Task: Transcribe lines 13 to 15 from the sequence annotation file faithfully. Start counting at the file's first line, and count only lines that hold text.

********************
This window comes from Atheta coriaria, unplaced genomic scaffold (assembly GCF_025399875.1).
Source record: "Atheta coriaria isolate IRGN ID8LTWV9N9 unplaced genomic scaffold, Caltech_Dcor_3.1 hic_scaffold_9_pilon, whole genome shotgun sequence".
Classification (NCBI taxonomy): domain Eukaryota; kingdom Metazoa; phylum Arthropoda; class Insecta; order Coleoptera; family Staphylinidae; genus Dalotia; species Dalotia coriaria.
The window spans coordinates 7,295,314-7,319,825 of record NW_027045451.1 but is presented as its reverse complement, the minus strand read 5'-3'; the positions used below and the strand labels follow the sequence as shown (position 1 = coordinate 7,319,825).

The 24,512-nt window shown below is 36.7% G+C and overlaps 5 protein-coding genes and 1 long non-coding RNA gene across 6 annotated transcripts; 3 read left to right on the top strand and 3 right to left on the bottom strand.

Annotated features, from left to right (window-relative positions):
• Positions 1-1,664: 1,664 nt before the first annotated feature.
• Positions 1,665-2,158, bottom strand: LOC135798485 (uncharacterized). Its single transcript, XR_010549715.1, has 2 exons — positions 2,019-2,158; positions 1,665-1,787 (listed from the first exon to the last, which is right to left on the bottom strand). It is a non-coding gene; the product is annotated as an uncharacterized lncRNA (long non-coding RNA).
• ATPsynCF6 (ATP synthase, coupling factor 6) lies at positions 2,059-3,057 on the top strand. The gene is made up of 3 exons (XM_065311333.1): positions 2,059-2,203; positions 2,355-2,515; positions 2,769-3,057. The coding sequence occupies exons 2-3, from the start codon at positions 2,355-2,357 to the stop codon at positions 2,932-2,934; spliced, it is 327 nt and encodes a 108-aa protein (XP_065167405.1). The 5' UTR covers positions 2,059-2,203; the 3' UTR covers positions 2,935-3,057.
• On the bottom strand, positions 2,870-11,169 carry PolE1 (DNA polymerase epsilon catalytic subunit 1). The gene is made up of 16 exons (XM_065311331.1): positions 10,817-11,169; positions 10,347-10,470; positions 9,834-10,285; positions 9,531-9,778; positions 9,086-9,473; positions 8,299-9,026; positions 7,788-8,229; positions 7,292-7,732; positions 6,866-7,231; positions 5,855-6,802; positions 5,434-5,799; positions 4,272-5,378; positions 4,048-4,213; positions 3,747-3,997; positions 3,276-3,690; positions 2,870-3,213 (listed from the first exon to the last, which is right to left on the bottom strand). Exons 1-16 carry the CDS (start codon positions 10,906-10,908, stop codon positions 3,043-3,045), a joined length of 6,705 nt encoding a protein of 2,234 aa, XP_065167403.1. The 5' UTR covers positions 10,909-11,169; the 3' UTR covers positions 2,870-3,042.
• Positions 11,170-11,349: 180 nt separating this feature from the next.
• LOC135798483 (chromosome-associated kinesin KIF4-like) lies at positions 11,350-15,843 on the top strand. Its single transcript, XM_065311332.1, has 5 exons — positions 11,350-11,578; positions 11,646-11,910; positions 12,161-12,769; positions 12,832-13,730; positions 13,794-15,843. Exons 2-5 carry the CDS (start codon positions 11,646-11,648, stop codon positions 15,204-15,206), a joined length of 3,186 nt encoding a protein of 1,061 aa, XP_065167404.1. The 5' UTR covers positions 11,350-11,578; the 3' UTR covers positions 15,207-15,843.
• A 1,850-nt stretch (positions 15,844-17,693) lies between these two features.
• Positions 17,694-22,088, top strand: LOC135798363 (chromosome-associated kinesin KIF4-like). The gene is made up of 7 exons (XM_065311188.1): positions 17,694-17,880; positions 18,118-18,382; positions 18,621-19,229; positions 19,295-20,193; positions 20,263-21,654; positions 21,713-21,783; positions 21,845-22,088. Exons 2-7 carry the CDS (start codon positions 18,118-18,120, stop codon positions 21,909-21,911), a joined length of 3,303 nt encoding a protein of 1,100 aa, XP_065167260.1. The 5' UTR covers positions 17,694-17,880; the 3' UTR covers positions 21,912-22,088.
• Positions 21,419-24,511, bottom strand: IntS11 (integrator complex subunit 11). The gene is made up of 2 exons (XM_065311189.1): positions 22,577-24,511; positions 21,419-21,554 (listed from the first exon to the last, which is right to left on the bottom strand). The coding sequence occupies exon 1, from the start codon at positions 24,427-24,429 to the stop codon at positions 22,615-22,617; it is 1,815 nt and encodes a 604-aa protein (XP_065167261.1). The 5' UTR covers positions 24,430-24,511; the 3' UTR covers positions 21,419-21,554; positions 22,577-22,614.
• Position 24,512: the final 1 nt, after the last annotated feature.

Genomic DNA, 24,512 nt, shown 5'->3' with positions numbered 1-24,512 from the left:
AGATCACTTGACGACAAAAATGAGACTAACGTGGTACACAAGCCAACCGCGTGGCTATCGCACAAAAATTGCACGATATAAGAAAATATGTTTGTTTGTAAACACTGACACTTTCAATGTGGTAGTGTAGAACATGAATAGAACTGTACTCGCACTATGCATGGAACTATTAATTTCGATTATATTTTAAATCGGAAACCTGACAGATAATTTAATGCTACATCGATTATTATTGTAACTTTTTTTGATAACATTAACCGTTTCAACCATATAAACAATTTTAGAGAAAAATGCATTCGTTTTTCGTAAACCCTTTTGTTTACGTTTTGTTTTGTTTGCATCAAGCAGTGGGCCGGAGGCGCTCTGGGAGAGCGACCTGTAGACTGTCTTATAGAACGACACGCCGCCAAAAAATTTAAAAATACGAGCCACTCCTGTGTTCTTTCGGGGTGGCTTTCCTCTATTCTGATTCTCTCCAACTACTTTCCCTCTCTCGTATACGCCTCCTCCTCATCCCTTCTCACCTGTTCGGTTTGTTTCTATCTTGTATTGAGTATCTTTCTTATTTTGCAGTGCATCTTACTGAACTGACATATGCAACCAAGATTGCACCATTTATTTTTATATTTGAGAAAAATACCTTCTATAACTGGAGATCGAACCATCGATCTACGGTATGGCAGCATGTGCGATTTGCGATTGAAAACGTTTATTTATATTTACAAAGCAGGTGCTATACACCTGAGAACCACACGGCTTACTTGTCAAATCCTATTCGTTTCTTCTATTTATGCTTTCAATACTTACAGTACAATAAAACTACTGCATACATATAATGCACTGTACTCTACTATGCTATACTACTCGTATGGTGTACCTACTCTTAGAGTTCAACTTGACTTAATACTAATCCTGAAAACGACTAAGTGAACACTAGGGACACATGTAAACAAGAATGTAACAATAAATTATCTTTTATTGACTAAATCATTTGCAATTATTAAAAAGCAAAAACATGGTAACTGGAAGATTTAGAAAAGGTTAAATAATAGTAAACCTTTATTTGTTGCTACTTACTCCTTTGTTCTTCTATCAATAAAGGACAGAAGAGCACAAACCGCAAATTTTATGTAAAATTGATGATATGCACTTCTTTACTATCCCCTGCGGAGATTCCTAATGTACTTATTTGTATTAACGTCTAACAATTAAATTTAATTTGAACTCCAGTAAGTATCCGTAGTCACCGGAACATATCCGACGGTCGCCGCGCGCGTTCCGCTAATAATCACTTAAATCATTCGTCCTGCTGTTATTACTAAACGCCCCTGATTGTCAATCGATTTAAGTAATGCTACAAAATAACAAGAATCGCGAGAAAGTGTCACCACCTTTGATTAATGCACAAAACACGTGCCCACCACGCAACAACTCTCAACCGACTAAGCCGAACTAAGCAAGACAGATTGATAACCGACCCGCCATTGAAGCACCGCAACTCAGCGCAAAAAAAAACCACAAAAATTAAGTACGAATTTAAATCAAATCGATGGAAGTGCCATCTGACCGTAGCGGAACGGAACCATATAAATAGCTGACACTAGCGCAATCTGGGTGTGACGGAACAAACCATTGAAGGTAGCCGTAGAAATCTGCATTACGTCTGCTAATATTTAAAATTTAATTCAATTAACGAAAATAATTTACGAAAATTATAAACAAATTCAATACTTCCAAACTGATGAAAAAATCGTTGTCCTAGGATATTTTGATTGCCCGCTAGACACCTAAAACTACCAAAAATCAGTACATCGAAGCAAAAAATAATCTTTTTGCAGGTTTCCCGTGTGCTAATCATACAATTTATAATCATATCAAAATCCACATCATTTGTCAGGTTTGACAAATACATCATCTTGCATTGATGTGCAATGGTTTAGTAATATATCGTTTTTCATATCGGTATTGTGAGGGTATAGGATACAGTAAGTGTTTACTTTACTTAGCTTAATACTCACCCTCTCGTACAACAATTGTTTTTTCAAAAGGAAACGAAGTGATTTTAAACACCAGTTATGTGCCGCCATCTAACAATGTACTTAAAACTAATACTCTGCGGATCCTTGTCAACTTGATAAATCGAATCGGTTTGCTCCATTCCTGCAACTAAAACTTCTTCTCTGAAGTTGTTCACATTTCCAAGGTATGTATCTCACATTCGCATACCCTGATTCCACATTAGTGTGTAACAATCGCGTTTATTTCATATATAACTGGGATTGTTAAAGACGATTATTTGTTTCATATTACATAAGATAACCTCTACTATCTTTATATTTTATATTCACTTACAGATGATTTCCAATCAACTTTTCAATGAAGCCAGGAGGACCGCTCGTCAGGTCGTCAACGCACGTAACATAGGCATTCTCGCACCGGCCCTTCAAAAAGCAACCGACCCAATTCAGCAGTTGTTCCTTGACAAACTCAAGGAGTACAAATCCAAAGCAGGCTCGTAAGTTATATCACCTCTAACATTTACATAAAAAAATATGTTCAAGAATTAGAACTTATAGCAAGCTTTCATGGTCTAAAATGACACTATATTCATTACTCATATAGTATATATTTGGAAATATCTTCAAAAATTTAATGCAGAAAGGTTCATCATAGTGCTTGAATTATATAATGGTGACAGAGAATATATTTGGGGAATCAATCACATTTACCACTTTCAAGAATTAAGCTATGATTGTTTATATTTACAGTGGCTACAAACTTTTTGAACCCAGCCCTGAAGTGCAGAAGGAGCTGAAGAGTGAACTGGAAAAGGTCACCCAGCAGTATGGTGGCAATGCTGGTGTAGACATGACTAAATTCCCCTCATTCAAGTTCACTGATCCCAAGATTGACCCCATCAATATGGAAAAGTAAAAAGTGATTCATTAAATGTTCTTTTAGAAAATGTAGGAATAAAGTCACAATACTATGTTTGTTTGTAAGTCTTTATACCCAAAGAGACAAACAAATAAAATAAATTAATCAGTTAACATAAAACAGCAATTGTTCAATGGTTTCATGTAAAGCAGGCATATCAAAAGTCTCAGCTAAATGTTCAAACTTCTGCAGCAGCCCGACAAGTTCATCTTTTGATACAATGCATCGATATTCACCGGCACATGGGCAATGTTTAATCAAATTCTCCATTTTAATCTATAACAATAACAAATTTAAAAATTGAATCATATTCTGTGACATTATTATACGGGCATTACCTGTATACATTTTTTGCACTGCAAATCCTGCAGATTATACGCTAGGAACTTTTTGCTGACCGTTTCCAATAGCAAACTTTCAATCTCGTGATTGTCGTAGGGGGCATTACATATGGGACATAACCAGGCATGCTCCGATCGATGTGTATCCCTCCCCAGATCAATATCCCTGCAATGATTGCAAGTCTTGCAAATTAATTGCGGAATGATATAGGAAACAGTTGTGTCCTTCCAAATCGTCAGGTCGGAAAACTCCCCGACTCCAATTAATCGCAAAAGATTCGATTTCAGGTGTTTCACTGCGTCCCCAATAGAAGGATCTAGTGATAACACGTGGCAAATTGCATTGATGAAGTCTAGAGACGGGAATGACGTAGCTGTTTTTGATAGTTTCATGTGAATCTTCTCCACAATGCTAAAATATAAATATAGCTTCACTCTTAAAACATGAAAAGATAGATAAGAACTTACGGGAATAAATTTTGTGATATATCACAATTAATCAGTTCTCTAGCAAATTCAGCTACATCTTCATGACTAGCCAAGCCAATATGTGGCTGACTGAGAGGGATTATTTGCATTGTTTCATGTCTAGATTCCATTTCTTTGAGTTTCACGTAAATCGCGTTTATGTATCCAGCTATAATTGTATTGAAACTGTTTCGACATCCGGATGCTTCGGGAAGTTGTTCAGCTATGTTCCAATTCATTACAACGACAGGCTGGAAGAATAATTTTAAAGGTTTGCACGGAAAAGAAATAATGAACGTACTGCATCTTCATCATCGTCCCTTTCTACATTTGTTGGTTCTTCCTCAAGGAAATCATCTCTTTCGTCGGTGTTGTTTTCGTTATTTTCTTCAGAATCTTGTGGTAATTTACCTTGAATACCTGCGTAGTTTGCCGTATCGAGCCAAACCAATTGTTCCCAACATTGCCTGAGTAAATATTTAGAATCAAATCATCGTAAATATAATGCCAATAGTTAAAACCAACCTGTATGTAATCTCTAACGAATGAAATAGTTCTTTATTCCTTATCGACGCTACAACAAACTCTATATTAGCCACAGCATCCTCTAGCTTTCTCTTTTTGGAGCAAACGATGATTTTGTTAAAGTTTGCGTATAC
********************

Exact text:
• A 1,850-nt stretch (positions 15,844-17,693) lies between these two features.
• Positions 17,694-22,088, top strand: LOC135798363 (chromosome-associated kinesin KIF4-like). The gene is made up of 7 exons (XM_065311188.1): positions 17,694-17,880; positions 18,118-18,382; positions 18,621-19,229; positions 19,295-20,193; positions 20,263-21,654; positions 21,713-21,783; positions 21,845-22,088. Exons 2-7 carry the CDS (start codon positions 18,118-18,120, stop codon positions 21,909-21,911), a joined length of 3,303 nt encoding a protein of 1,100 aa, XP_065167260.1. The 5' UTR covers positions 17,694-17,880; the 3' UTR covers positions 21,912-22,088.
• Positions 21,419-24,511, bottom strand: IntS11 (integrator complex subunit 11). The gene is made up of 2 exons (XM_065311189.1): positions 22,577-24,511; positions 21,419-21,554 (listed from the first exon to the last, which is right to left on the bottom strand). The coding sequence occupies exon 1, from the start codon at positions 24,427-24,429 to the stop codon at positions 22,615-22,617; it is 1,815 nt and encodes a 604-aa protein (XP_065167261.1). The 5' UTR covers positions 24,430-24,511; the 3' UTR covers positions 21,419-21,554; positions 22,577-22,614.